South Dakota


South Dakota is an attractive state for entrepreneurs; not only is the cost of living low and the per capita personal income high, meaning there’s more cash to go around, but South Dakotans also enjoy low taxes and easily navigated regulations. It’s relatively easy to start a business in the Mount Rushmore State, and remaining in compliance with the tax code and regulatory framework is fairly straightforward.

However, for all its stability and certainty, South Dakota’s economy is growing very slowly. Moreover, the labor market is highly competitive, as the state boasts one of the lowest unemployment rates in the nation. That helps boost disposable income, which is a boon to small business owners, but it also means filling open positions can be difficult.

Low Cost of Living

One of the more attractive qualities of South Dakota is its below average cost of living, which is compounded by a strong per capita personal income rate. On average, a South Dakotan earns roughly $48,000 per year, according to the U.S. Bureau of Economic Analysis (BEA). That’s equal to the amount the average American earns each year, but the cost of living in South Dakota is just 97 percent of the nation’s, which means more spending money in the average resident’s pocket.

Low Taxes

South Dakota also boasts one of the lowest tax burdens in the nation, which is good for business owners both in terms of their own tax rate and the disposable income of the community at large. South Dakota levies no personal or corporate income taxes and a modest four percent state sales tax. In 2012, according to the Tax Foundation, South Dakota’s total tax burden was the 2nd lowest in the nation at an average of 7.1 percent (the national average was 9.9 percent that same year). Today, South Dakota remains number one in the nation in terms of income taxes and 22nd for property taxes.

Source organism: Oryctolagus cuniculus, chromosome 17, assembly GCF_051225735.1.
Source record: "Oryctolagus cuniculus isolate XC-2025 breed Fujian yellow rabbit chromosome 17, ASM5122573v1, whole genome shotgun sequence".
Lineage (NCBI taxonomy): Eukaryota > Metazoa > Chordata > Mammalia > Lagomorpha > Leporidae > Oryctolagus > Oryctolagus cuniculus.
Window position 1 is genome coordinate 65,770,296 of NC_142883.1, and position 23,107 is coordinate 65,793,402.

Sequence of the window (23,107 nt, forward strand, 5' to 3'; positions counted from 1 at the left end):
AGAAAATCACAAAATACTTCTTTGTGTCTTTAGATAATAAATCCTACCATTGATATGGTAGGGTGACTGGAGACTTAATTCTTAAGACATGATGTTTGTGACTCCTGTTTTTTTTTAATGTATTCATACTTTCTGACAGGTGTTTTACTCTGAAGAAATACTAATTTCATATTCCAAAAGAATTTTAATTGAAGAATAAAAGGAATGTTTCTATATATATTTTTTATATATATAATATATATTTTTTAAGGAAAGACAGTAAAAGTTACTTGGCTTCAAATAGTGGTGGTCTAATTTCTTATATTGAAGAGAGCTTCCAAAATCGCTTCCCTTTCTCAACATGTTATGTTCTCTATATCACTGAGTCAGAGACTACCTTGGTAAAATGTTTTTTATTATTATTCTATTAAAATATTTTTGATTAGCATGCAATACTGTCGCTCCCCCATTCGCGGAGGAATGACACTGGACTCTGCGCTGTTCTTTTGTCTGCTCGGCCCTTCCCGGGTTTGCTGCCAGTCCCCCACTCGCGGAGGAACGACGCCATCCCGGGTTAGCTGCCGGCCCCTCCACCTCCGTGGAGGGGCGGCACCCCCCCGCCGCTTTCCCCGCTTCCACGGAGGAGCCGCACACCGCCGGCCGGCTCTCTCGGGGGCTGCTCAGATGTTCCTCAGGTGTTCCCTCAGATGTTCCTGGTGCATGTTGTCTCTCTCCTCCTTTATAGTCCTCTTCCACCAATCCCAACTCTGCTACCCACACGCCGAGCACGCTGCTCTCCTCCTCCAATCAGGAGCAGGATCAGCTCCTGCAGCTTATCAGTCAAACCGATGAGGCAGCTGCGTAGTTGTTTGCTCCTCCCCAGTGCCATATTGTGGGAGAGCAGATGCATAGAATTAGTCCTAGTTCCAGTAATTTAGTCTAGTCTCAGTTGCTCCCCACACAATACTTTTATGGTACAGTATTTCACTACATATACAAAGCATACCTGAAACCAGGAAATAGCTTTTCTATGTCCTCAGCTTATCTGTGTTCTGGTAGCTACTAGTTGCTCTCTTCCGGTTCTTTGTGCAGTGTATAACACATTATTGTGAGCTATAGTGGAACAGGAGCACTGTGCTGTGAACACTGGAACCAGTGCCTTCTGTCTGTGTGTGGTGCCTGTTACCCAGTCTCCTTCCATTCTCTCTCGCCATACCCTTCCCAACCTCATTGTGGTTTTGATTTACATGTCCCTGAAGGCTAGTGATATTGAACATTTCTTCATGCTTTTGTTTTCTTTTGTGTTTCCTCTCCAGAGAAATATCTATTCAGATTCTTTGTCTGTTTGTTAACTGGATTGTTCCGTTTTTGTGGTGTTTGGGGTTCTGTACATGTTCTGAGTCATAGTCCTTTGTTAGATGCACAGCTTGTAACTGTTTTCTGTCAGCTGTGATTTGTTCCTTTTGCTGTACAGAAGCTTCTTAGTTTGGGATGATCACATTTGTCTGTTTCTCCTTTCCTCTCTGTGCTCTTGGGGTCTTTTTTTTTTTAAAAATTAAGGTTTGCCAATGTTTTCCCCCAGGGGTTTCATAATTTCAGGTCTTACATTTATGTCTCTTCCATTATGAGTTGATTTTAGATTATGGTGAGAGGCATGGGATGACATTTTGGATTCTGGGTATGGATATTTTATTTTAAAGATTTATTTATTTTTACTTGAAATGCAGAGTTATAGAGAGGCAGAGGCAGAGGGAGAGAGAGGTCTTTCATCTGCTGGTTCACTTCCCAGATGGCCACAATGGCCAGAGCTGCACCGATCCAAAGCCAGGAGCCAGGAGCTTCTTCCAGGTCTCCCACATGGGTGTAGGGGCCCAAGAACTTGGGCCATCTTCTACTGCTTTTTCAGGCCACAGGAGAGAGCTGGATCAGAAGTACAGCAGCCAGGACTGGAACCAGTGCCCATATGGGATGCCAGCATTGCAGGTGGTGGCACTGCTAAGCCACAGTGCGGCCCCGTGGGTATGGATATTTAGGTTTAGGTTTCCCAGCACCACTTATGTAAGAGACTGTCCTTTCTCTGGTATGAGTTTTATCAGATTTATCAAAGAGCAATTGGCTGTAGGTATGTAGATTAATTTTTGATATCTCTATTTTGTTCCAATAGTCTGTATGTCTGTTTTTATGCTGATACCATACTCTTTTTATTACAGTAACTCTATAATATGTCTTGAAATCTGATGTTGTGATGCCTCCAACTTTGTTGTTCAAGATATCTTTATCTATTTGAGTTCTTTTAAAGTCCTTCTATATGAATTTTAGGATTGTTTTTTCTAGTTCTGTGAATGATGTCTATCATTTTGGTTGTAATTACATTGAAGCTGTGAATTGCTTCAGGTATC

“South Dakota has very lenient taxes with no income tax and a low sales tax,” Colin Tracy, CTO of Chelsea’s Boutique, said. “It’s also extremely easy to start a business up in South Dakota.” 

Weak Economic Growth

Since the end of the Great Recession in 2009, South Dakota only experienced one year of economic growth above two percent. In 2012, the state’s economy shrank by 0.9 percent, rebounding the next year and maintaining modest growth through today.

The tepid economic growth could possibly be attributed to the state’s small population. As of the 2012 U.S. Census, South Dakota was home to less than 1 million people. Since gross domestic product is the result of the total value of production throughout the state, it stands to reason a smaller state would have a more limited GDP. South Dakota’s economy prominently features agriculture, manufacturing, mining and tourism.

Competitive labor market

Another major challenge facing the entrepreneurs of South Dakota is a tight labor market. While a mostly employed labor force is good for the economy, it also means entrepreneurs may encounter some difficulty when looking to fill vacant positions and attract young workers.

“The biggest challenges have to deal with the limited population of South Dakota,” Tracy said.  “This creates a bottleneck of talent and a highly competitive employment landscape. There is also the challenge of advertising outside of South Dakota. Being a lesser known area, most of the younger workforce is unaware of the large amount of opportunities and the excitement that is building around the state.” 


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